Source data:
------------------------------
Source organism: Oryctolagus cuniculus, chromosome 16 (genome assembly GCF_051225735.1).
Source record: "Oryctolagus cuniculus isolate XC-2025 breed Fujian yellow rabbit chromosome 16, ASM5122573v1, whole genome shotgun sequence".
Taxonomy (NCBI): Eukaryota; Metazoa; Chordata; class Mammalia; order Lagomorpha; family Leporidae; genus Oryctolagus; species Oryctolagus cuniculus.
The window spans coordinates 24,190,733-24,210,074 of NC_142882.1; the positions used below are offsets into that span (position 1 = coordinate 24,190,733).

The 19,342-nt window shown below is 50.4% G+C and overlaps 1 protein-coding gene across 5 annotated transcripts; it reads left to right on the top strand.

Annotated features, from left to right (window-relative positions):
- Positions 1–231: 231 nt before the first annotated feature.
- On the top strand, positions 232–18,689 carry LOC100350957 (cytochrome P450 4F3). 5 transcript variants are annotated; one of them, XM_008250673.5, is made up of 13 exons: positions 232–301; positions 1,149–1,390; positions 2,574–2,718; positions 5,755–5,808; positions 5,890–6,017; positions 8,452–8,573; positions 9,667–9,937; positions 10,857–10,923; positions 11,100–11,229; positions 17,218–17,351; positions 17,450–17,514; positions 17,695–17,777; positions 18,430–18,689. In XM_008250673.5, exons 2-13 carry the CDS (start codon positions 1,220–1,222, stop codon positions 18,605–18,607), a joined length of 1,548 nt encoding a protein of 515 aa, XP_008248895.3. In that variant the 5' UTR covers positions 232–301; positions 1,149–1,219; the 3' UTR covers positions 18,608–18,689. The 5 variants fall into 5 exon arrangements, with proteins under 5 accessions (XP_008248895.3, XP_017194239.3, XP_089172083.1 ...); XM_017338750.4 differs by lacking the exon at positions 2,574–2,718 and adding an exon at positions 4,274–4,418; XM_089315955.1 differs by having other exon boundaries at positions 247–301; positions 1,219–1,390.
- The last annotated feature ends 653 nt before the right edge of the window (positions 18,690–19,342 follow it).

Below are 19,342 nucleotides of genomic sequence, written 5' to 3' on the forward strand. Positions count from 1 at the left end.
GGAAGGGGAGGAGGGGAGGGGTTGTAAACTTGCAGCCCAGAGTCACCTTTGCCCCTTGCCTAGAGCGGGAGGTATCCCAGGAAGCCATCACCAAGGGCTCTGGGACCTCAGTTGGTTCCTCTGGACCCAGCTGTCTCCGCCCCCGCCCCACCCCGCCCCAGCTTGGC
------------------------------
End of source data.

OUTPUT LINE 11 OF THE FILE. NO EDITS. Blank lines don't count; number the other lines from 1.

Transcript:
GGAAGGGGAGGAGGGGAGGGGTTGTAAACTTGCAGCCCAGAGTCACCTTTGCCCCTTGCCTAGAGCGGGAGGTATCCCAGGAAGCCATCACCAAGGGCTCTGGGACCTCAGTTGGTTCCTCTGGACCCAGCTGTCTCCGCCCCCGCCCCACCCCGCCCCAGCTTGGC